There was good news to celebrate in Vineyard public schools last week with the release of the scores from the Massachusetts Comprehensive Assessment System exam administered annually among elementary and high school students. Student proficiency levels are good to excellent in math and English nearly across the board, and six out of seven Island schools received top rankings under a newly-devised system this year that ranks schools on a one-to-five scale. There is still plenty of headroom left for improvement as Vineyard schools work to meet state and federal mandates to reach 100 per cent proficiency in core subjects for learning by the year 2017. But the schools appear well positioned to reach for that highest standard in educational excellence.

Extra laurels went to the West Tisbury School, the only Island school to receive a commendation from Gov. Deval Patrick for its high scores.

But the real standout in the MCAS story this year is the Oak Bluffs School, which showed sharp improvement in test scores across the board. Just two years ago the school was marked as a trouble spot on the public education roster as it struggled to meet state-mandated goals for progress in student learning. Now the school is experiencing a dramatic turnaround, and credit for this remarkable success goes to principal Richard Smith. Tapped by Vineyard schools superintendent Dr. James H. Weiss two years ago to take over the Oak Bluffs School, Mr. Smith moved from the Tisbury School where he had been the much-loved principal. In remarks to the Gazette after the release of MCAS scores last week, Mr. Smith characteristically refused to take credit for instituting, among other things, new methods of teaching. “The talent of the staff was always here . . . they needed a focus and clear direction. The teachers and students made this big turnaround,” he said.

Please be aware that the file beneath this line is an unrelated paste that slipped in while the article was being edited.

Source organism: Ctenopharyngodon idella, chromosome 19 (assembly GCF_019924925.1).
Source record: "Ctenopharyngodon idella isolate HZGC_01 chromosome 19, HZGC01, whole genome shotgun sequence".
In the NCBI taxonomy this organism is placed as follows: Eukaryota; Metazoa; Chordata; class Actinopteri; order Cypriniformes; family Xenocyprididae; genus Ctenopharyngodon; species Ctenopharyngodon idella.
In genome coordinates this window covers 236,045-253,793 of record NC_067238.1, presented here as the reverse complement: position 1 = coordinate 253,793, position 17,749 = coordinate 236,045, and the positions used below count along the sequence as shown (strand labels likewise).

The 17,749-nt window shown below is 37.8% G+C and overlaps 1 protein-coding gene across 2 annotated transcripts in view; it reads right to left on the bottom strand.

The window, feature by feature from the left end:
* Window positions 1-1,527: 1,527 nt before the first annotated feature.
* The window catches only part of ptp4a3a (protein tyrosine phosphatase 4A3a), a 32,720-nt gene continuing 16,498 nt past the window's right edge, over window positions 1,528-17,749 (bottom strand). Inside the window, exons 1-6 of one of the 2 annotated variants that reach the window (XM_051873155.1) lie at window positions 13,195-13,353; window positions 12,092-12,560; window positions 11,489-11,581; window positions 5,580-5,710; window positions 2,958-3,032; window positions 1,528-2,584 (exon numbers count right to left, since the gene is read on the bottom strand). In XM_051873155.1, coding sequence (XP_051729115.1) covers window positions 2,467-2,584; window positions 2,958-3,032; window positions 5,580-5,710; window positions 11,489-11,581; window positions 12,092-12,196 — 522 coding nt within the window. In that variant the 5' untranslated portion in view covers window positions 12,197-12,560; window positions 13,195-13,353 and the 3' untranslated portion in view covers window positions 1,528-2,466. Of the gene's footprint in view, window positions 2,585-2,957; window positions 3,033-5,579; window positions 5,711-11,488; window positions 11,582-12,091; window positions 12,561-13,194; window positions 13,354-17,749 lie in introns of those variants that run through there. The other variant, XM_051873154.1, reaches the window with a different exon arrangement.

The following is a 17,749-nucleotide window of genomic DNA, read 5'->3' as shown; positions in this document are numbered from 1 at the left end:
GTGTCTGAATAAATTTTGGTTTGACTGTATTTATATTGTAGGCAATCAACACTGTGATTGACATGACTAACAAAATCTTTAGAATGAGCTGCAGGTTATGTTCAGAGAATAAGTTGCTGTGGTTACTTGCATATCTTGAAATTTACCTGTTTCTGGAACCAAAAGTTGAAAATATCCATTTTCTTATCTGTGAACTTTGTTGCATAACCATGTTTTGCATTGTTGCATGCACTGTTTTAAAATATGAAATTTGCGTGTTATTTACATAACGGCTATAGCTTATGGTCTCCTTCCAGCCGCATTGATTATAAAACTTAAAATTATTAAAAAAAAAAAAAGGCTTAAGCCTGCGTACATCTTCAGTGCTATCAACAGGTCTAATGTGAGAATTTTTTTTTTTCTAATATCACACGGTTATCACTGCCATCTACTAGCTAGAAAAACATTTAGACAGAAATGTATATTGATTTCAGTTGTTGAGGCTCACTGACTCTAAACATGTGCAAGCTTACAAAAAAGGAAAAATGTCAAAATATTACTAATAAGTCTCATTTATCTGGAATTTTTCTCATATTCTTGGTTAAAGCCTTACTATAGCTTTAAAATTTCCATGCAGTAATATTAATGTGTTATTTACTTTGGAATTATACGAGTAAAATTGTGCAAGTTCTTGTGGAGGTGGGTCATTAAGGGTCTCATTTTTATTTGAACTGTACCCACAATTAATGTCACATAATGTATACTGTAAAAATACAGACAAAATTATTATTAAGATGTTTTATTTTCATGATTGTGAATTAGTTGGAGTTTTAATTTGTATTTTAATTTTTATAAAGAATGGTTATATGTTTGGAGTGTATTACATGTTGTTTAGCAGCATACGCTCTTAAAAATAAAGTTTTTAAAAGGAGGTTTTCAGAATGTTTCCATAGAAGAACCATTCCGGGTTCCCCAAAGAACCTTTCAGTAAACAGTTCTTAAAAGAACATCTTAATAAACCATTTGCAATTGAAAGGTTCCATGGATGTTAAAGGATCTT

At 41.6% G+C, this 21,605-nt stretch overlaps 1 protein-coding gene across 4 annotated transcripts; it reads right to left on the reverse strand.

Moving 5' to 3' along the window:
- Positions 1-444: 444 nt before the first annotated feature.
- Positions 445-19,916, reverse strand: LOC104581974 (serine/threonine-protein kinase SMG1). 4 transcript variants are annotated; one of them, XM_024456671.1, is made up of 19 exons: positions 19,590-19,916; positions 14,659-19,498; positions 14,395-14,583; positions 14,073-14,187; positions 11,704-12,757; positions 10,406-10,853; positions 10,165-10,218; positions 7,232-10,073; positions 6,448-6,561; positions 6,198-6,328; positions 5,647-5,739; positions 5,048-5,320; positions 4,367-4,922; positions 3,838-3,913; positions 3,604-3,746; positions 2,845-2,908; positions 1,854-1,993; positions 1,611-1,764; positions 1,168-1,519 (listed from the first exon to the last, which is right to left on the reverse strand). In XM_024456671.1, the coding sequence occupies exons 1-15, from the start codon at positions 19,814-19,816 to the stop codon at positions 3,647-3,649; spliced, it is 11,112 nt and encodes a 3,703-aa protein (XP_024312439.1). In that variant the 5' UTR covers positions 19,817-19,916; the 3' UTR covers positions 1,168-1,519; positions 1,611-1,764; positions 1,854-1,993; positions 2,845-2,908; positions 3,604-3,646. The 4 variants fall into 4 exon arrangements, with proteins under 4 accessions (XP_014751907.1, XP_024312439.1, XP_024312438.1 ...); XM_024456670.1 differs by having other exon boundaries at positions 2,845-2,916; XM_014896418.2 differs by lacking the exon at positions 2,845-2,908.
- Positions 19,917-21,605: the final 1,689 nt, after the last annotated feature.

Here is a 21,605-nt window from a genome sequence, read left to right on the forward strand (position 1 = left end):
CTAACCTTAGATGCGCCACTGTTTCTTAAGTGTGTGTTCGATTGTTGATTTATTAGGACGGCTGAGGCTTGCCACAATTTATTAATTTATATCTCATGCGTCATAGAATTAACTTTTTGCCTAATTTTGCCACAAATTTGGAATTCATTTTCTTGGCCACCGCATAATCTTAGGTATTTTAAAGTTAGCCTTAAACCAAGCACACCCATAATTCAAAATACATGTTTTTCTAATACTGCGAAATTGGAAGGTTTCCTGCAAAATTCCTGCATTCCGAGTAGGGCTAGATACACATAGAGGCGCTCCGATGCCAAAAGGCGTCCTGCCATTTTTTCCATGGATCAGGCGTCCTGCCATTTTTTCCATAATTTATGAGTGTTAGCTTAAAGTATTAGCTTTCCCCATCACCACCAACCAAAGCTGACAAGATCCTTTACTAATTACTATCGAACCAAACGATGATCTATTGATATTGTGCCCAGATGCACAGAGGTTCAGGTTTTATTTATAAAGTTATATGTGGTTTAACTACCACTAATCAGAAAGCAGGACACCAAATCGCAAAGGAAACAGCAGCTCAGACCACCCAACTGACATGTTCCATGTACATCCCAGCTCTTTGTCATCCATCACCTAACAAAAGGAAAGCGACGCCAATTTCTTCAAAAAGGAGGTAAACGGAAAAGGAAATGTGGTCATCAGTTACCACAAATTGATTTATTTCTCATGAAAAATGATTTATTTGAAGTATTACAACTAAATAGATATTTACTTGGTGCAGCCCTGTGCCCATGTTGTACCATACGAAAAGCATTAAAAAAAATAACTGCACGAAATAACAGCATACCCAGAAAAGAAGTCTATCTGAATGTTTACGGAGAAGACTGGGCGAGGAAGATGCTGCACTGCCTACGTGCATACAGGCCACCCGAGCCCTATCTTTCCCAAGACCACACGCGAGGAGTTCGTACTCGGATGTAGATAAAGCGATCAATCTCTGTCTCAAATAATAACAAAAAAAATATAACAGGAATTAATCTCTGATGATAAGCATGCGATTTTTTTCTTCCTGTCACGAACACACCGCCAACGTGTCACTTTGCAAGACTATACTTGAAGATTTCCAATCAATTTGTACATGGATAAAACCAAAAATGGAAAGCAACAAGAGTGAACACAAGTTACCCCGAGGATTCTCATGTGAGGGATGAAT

The Oak Bluffs School and the Vineyard are lucky to have a principal like Richard Smith, and Mr. Weiss, too, deserves praise for his vision and leadership. The superintendent saw where Mr. Smith’s skills were critically needed, and rather than launch a lengthy public process, he used his executive powers to relocate the principal, a decision that drew darts at the time from some Tisbury parents, school committee members and educators.

It’s a small reminder that the Vineyard, with its disparate town governments and public schools, is one Island.

We thank Richard Smith for being in our midst. We need more leaders like him.